Zombies are really hot right now, right? They seem to be THE thing, but why is that? What fascination do we have with disgusting corpses walking around killing and transforming the living?
Seriously, if you were to go up to a random person and be all “Dude, you’ve got to see this! It’s about these reanimated corpses that stalk and destroy everyone!” people might blink about that. Still, zombie fiction and film are attractive. It’s a big area for social commentary. That could mean we’re all zombies in some respect, doomed to follow our instincts and be manipulated by a greater force. It could also mean that we’re at the mercy to be hunted by things or people with baser, more violent instincts that have been drummed out of us by society. There are so many ways zombie metaphors could be spun, and they usually put us at the mercy of something. For whatever reason, this genre makes a big deal out of the fact that we’re vulnerable, and for whatever reason we really like that. What should be a terrifying concept is suddenly popular culture.
I don’t mind zombie fiction and film, but I will admit that I’m not as well-versed in it as I am vampire fiction or Eldergods, or other things. Still, I’ve read some astounding stuff, and I’m a fan of survivalist plots anyway. Seriously, one of these days we’ll get into my post-apocalyptic fetish…I’ve probably overdosed on the amount of comics/films/fiction/and lord knows what else that explore the topic. So for me, I love zombie fiction that explores a near but distant future of humanity and uses a plague/attack/whatever zombification process you prefer to show what could happen to us. I like zombie hordes as a catalyst to what we have the capability of becoming, ourselves.
That being said, I can’t remember the story, but I read a really GREAT anthology story at one point that had a background in voodoo. I really need to stop forgetting these title and author names, because it is truly one of the best stories I’ve ever read because it combined some very real circumstances of a reporter researching true zombie-ism and what happened to the victims (and the reporter, I think. I’m a little foggy on the ending). The beautiful thing was that it wasn’t written as a punchline story or a horror story per say…it was very much a literary, contemporary-style piece. And it was terrifying the way it mixed plausibility with the reporter’s obsession to figure out what was going on. I want to say it had something to do with the coffee-bringers of Haiti or something, but I just can’t remember.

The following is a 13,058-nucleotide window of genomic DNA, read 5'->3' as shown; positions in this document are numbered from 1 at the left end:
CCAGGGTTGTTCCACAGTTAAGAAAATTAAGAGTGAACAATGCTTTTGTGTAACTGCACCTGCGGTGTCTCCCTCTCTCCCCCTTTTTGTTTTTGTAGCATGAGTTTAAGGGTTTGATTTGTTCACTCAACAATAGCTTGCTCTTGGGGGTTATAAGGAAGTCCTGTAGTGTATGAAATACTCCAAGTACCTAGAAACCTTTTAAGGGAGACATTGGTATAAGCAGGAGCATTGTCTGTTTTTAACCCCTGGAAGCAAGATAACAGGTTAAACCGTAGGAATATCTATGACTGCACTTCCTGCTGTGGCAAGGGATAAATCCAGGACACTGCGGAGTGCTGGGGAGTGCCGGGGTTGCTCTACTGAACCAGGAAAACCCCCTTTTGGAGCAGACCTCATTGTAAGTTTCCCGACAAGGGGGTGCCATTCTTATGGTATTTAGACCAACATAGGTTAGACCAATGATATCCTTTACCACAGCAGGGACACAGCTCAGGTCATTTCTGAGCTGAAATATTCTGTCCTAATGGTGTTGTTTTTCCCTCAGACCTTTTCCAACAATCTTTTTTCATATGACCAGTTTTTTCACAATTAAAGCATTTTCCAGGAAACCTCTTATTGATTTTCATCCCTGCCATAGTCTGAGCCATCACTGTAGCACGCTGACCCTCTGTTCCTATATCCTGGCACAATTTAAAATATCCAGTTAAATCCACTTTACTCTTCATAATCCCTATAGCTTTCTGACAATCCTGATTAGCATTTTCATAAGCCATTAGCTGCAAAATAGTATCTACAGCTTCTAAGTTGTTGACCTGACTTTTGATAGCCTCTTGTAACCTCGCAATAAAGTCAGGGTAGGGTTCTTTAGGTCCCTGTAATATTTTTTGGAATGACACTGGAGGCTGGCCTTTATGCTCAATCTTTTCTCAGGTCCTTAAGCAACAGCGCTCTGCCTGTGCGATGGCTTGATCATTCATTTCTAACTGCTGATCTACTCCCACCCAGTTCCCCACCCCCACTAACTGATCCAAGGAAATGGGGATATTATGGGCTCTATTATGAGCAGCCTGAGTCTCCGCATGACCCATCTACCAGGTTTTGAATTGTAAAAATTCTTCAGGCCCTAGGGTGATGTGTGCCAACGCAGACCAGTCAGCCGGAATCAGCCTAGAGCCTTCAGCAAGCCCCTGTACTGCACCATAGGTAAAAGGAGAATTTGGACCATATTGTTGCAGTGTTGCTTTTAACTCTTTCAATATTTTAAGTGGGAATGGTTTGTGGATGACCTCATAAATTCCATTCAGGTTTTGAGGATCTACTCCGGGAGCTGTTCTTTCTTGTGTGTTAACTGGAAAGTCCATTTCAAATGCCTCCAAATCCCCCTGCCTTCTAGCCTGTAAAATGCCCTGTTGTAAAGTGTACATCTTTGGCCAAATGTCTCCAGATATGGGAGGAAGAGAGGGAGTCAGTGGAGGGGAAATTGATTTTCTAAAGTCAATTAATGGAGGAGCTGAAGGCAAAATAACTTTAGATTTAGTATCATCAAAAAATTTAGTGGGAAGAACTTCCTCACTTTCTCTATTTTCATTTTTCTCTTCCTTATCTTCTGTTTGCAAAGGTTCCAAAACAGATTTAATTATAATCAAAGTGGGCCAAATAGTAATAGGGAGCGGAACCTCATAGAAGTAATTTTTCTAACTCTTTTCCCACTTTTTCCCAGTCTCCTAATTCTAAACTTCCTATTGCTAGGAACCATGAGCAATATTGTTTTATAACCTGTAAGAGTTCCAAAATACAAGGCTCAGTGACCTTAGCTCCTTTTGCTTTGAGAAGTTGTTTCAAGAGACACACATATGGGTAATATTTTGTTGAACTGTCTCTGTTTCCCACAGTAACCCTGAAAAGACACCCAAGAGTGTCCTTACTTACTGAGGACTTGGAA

Anyway, that tale aside, I’ve read some great zombie fiction in my day. So let’s take a look at a few titles.
– The Zombie Survival Guide by Max Brooks – I will admit that I find this tongue-in-cheek as some later attempts to do the same thing. It’s brilliant as an alternate nonfiction piece and you can tell it was really thought out and well-executed. However, as a piece of afternoon reading, I’m not really sold on it. It definitely has its good and bad points – the bad points being that unless you are really, really into zombie lit or really into dry humor, you will probably find this a little dull at some point.
– World War Z by Max Brooks – However, I am in mad love with this book and I just want to say now that any movie incarnation is going to ruin it unless they just put it up on the screen as is. I tore through this book, and was truly humbled as a writer. This is so well thought out and explores the aftermath of a worldwide zombie apocalypse. You see through correspondence, journal entries, etc, how various countries cope with the situation and rebuild. It is incredibly detailed, meticulously put together, and really makes you believe that these sorts of things could happen. It really blurs the line between reality and fiction in a number of different ways: the fate of the world economy, the plausibility of science/disease gone wrong, the way humans will end up relating each other…it is insanely good. It also is humbling for me to read as an author because there is no way I will ever write something of that nature that masterfully. It’s not my purpose too – I have my own strengths – but I remember not only having my mind blown when reading this, but realizing that this is what it feels like to read someone who really knows what they’re doing.
– Pride and Prejudice and Zombies by Seth Grahame-Smith – There are parts of this I really like. I like what is done with Elizabeth and again, I like how easily the two unlikely worlds slip together. Really, my problems with this are the same problems I find while reading the real Pride and Prejudice – I just can’t stay awake during it. I love Regency movies, but for some reason I can’t read this kind of literature without dropping off. It took all I had to get through the original Pride and Prejudice, and while this is entertaining and very true to the original story and the original time period…that tends to be what acts as a sleep-inducer for me. Nothing against it as a whole – I quite enjoyed it when I was awake. It’s truly a weird quirk of mine and unfortunately it works against my preference for this book. I’ve told you – I’m terrible at being a girl some days.
– The Walking Dead (comics) – Okay, I haven’t seen the show (due to my cable package, not any personal distaste), but I absolutely love this series. I’m not too far yet, but I like how the focus is on the survivors and not just zombie killing. This tends to be my preference – to see how people cope with large-scale situations like this, and this series is chock full of it. The art is gritty and well-done, the pacing is perfect, and the volumes I’ve read end on such emotional notes that you can’t help but want to crawl up a wall. Definitely recommend it, even if you are a fan of the TV series.